IDEAL Industries' G4 family leaders
At IDEAL Industries Inc., a 102-year-old Sycamore, Ill.-based company that produces tools and supplies for the electrical and telecommunications industries, multiple members of the fourth generation have distinguished themselves as family leaders.
“The IDEAL family values of inclusivity and relationship are alive and in action in the family and have contributed to the emergence of leaders in the fourth generation,” says Meghan Juday, a G4 member who serves as non-executive vice chair on the IDEAL Industries board of directors. “The family truly honors family members’ individual talents, strengths and passions and encourages them to engage in the life of the family where their areas of interest, passion and purpose intersect.
“In other words, the family values what individuals bring to the table, rather than defining it for them. Because we value all contributions, it has paved the way for fourth-generation family members to lead from a position of strength, cohesion and good stewardship of the family business and of their own individual and unique skills and talents.”
Meghan has been a member of IDEAL Industries’ board since 2004 and became non-executive vice chair in May 2018. Since 2003, she has been instrumental in helping the family successfully navigate family business ownership. Meghan, who formerly served as chair of the IDEAL family council, implemented innovative family governance practices and helped change the mindset of the family toward stewardship to ensure that the family is acting as the best possible partner with the board and management. She developed a transparent decision-making environment to help build engagement and trust across all 50 family members.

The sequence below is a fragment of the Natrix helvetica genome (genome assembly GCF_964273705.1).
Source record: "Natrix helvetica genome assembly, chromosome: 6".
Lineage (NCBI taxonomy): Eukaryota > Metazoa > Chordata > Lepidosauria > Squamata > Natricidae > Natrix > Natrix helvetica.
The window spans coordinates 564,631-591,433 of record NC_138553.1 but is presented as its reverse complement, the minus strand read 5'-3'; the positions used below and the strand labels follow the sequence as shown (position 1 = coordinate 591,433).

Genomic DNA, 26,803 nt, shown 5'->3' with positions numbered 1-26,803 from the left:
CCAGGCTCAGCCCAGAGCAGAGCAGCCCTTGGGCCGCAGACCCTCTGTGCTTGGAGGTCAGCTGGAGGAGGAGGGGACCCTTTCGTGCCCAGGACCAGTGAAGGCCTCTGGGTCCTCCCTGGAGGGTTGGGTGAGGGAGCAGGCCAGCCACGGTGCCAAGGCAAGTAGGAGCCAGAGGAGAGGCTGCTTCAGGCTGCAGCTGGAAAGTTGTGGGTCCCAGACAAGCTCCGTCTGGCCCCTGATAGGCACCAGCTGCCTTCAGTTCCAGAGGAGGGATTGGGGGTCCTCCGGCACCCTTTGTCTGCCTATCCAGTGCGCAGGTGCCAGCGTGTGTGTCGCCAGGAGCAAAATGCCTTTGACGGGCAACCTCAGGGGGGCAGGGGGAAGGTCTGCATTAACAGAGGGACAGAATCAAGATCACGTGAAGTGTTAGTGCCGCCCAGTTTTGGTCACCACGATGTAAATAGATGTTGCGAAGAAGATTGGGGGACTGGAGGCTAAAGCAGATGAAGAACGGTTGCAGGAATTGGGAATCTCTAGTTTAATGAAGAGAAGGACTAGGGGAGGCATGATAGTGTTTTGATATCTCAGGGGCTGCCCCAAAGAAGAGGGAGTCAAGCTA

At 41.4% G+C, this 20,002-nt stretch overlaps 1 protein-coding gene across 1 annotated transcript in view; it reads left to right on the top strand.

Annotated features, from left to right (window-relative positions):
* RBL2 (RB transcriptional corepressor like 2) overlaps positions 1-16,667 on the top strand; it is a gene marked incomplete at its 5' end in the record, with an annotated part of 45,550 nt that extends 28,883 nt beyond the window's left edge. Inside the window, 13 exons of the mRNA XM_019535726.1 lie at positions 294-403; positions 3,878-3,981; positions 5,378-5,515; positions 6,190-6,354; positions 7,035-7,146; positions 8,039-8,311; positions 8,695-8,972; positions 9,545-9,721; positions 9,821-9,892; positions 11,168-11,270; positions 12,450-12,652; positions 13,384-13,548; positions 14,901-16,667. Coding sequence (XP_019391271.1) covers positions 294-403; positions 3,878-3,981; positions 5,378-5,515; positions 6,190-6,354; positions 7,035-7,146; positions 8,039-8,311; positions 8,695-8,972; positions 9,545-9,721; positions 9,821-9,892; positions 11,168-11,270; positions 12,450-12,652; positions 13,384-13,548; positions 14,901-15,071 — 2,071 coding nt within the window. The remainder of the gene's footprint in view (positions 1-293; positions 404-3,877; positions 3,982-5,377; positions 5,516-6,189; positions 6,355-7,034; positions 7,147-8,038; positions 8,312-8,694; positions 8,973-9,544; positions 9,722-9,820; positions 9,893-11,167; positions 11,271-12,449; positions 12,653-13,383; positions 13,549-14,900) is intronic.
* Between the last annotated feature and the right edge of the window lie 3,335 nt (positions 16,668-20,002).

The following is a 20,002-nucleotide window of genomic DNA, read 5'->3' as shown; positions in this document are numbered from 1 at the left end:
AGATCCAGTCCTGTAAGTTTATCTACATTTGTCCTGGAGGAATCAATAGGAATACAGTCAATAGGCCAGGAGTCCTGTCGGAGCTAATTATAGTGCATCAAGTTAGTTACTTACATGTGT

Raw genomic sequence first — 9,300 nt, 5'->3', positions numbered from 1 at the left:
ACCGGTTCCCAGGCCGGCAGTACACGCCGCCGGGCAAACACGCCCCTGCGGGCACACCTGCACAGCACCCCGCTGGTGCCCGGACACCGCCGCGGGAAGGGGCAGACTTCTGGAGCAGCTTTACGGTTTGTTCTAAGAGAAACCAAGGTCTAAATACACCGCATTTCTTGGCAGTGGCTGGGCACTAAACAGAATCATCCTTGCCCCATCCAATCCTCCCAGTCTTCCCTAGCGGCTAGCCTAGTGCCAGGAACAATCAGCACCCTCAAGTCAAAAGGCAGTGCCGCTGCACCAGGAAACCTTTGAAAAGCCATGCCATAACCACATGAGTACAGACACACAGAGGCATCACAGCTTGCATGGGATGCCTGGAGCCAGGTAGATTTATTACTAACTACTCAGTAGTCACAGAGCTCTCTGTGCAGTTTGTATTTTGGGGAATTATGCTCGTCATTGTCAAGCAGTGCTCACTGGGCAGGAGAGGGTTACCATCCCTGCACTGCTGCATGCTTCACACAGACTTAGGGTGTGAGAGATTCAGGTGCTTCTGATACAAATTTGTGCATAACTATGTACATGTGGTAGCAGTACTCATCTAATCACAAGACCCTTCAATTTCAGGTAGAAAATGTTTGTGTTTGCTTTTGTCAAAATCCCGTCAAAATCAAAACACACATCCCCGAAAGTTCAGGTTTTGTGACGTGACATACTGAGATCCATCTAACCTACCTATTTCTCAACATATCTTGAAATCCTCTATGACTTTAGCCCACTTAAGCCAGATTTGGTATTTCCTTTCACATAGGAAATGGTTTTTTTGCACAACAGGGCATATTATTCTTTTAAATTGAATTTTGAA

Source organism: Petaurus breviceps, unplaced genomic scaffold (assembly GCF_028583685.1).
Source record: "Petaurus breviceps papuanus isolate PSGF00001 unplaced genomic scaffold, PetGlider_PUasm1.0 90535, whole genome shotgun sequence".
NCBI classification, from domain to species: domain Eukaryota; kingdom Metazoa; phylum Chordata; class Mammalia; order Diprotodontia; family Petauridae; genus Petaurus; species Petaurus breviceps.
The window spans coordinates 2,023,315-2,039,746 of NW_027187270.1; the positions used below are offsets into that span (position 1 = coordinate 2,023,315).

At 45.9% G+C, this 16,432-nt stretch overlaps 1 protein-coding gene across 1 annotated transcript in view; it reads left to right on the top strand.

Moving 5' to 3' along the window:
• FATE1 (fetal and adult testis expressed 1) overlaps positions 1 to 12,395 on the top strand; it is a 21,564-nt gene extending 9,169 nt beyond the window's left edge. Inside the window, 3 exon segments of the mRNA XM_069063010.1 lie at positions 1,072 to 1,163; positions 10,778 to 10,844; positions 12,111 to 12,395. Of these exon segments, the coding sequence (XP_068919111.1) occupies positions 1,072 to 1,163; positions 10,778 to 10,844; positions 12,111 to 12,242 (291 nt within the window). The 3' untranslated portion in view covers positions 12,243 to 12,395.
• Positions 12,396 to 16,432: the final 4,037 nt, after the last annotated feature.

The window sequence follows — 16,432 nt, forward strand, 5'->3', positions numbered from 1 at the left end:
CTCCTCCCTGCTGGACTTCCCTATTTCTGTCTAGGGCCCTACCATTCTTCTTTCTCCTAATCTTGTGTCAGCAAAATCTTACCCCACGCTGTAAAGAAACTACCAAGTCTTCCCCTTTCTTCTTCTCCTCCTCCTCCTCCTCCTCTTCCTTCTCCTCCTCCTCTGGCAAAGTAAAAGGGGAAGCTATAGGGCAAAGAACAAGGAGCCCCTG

She implemented a G5 program to ensure that every interaction the G5s have with IDEAL is “exciting, fun and educational,” she says.
She also initiated two development programs that allow all family members “merit-based access to leadership roles” and help family members become qualified to serve as family leaders, voting trustees or directors.
“Meghan is someone who always steps up to do the hard work when it is necessary, while always staying true to the family’s core values of inclusiveness, stewardship, transparency, engagement, empowerment and relationship,” says Mary Nicoletti, a non-family member who is currently IDEAL’s family council chair. “She is forward-thinking and strategic and has worked to build up the family’s capabilities by investing time into mentoring other family members and non-family members.”
Meghan was a member of the inaugural class of the Loyola University Chicago’s Family Business Stewardship Institute and helped develop curricula for Loyola’s Family Business Stewardship Institute and Governance Institute. She served as director and as a senior consultant at the Institute for Family Business and Entrepreneurship at St. Joseph’s University in Philadelphia and worked with families as principal of a consulting firm, Family Business Strategy Group. Previously, she worked as a business analyst and project manager.